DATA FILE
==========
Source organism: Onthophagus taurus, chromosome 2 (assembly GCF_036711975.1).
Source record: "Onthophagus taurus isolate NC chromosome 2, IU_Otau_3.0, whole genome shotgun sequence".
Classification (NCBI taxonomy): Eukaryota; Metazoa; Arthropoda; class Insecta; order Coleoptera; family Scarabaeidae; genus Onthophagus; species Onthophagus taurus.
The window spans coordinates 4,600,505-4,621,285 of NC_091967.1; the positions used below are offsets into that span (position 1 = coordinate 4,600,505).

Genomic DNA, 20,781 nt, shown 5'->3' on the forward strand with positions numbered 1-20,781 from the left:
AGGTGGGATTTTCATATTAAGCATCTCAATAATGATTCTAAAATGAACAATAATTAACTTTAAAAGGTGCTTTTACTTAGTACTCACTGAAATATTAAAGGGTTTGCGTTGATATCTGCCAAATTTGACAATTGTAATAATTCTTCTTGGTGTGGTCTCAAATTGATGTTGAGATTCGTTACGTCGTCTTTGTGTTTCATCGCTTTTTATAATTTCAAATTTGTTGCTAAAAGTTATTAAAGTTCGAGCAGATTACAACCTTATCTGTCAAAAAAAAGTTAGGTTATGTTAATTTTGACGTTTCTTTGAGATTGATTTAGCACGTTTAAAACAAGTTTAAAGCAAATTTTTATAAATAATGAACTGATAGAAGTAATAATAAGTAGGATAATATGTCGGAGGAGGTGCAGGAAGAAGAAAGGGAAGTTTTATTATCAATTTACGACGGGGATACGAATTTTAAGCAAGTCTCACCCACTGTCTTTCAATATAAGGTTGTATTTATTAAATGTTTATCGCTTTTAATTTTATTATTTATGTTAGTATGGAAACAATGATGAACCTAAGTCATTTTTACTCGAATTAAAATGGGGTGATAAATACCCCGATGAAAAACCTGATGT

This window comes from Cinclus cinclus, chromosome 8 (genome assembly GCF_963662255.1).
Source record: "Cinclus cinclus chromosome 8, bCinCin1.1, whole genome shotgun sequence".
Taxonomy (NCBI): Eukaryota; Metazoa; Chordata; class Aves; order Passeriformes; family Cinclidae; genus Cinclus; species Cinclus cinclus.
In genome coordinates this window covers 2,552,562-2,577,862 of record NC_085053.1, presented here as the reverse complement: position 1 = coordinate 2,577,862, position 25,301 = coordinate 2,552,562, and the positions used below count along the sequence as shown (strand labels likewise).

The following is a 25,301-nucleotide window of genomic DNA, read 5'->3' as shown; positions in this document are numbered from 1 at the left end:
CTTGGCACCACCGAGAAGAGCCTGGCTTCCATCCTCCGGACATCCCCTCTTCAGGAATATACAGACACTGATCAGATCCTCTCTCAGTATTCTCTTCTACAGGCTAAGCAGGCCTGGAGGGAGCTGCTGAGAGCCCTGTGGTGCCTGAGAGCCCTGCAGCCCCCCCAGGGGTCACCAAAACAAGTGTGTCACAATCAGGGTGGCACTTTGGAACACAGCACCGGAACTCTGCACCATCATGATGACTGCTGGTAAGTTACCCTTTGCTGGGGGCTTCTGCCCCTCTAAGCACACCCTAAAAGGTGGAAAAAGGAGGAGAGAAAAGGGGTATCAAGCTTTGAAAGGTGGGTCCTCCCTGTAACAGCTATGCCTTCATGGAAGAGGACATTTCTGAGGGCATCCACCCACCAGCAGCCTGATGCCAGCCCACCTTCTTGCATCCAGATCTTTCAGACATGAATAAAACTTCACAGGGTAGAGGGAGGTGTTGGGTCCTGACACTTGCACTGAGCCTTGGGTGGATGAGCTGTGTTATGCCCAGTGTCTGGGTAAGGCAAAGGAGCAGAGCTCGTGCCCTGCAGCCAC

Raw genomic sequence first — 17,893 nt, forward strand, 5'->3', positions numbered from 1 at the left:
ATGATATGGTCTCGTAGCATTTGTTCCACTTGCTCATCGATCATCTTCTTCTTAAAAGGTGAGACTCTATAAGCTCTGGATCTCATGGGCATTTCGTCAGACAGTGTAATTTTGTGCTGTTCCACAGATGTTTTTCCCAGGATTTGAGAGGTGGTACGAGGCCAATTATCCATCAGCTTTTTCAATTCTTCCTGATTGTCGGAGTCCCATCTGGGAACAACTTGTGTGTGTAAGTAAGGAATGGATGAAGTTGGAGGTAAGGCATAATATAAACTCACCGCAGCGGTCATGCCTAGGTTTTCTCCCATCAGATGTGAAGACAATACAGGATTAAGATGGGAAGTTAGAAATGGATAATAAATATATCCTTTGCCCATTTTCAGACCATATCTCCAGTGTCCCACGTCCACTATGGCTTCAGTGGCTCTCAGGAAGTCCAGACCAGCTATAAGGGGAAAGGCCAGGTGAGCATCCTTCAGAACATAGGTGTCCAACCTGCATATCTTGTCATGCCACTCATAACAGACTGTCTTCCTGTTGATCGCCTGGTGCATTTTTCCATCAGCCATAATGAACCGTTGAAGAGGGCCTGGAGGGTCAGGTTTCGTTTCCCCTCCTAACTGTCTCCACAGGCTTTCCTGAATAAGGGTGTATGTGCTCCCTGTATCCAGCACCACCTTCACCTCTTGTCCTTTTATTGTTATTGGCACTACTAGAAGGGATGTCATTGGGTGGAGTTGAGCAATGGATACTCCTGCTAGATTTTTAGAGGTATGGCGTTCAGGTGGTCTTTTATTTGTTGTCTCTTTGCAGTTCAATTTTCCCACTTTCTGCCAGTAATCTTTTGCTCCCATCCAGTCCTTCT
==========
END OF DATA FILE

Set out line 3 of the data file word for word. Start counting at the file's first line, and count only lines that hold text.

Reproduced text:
Classification (NCBI taxonomy): Eukaryota; Metazoa; Arthropoda; class Insecta; order Coleoptera; family Scarabaeidae; genus Onthophagus; species Onthophagus taurus.